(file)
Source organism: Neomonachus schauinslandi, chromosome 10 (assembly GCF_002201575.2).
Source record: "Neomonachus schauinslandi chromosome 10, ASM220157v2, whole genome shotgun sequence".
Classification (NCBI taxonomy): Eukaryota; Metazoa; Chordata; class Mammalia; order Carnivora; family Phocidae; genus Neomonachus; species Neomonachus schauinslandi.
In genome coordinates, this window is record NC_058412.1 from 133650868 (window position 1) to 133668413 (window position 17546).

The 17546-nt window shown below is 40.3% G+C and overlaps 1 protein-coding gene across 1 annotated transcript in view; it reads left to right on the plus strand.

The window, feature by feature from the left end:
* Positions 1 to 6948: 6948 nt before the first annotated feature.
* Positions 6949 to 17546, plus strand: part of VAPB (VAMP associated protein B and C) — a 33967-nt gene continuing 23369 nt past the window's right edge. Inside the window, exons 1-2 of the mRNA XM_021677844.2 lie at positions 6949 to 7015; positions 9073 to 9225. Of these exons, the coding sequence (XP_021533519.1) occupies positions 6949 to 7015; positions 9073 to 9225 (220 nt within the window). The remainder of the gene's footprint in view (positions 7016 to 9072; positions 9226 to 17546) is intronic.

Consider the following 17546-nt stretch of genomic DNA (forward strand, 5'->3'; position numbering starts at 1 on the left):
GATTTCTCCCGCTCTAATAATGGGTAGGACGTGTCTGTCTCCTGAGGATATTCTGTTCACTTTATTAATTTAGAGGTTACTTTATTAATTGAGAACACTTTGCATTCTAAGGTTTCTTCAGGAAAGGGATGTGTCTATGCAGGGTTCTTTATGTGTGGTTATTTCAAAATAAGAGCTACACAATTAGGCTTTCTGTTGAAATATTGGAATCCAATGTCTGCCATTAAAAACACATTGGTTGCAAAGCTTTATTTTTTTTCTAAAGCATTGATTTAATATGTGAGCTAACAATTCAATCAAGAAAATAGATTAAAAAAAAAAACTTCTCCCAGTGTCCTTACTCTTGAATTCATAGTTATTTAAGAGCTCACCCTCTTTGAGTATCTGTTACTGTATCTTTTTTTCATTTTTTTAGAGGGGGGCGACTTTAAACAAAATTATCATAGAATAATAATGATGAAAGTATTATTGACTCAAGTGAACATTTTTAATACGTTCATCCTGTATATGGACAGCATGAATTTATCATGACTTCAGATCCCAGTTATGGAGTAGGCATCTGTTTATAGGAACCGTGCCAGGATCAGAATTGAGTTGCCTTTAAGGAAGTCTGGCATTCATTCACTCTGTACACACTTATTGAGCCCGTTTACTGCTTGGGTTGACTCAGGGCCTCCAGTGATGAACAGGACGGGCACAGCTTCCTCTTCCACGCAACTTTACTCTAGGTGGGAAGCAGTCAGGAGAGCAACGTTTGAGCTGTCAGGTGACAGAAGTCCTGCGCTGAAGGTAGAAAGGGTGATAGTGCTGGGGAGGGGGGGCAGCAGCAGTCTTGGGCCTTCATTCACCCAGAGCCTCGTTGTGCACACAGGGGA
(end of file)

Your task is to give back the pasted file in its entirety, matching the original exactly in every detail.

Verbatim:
Source organism: Neomonachus schauinslandi, chromosome 10 (assembly GCF_002201575.2).
Source record: "Neomonachus schauinslandi chromosome 10, ASM220157v2, whole genome shotgun sequence".
Classification (NCBI taxonomy): Eukaryota; Metazoa; Chordata; class Mammalia; order Carnivora; family Phocidae; genus Neomonachus; species Neomonachus schauinslandi.
In genome coordinates, this window is record NC_058412.1 from 133650868 (window position 1) to 133668413 (window position 17546).

The 17546-nt window shown below is 40.3% G+C and overlaps 1 protein-coding gene across 1 annotated transcript in view; it reads left to right on the plus strand.

The window, feature by feature from the left end:
* Positions 1 to 6948: 6948 nt before the first annotated feature.
* Positions 6949 to 17546, plus strand: part of VAPB (VAMP associated protein B and C) — a 33967-nt gene continuing 23369 nt past the window's right edge. Inside the window, exons 1-2 of the mRNA XM_021677844.2 lie at positions 6949 to 7015; positions 9073 to 9225. Of these exons, the coding sequence (XP_021533519.1) occupies positions 6949 to 7015; positions 9073 to 9225 (220 nt within the window). The remainder of the gene's footprint in view (positions 7016 to 9072; positions 9226 to 17546) is intronic.

Consider the following 17546-nt stretch of genomic DNA (forward strand, 5'->3'; position numbering starts at 1 on the left):
GATTTCTCCCGCTCTAATAATGGGTAGGACGTGTCTGTCTCCTGAGGATATTCTGTTCACTTTATTAATTTAGAGGTTACTTTATTAATTGAGAACACTTTGCATTCTAAGGTTTCTTCAGGAAAGGGATGTGTCTATGCAGGGTTCTTTATGTGTGGTTATTTCAAAATAAGAGCTACACAATTAGGCTTTCTGTTGAAATATTGGAATCCAATGTCTGCCATTAAAAACACATTGGTTGCAAAGCTTTATTTTTTTTCTAAAGCATTGATTTAATATGTGAGCTAACAATTCAATCAAGAAAATAGATTAAAAAAAAAAACTTCTCCCAGTGTCCTTACTCTTGAATTCATAGTTATTTAAGAGCTCACCCTCTTTGAGTATCTGTTACTGTATCTTTTTTTCATTTTTTTAGAGGGGGGCGACTTTAAACAAAATTATCATAGAATAATAATGATGAAAGTATTATTGACTCAAGTGAACATTTTTAATACGTTCATCCTGTATATGGACAGCATGAATTTATCATGACTTCAGATCCCAGTTATGGAGTAGGCATCTGTTTATAGGAACCGTGCCAGGATCAGAATTGAGTTGCCTTTAAGGAAGTCTGGCATTCATTCACTCTGTACACACTTATTGAGCCCGTTTACTGCTTGGGTTGACTCAGGGCCTCCAGTGATGAACAGGACGGGCACAGCTTCCTCTTCCACGCAACTTTACTCTAGGTGGGAAGCAGTCAGGAGAGCAACGTTTGAGCTGTCAGGTGACAGAAGTCCTGCGCTGAAGGTAGAAAGGGTGATAGTGCTGGGGAGGGGGGGCAGCAGCAGTCTTGGGCCTTCATTCACCCAGAGCCTCGTTGTGCACACAGGGGA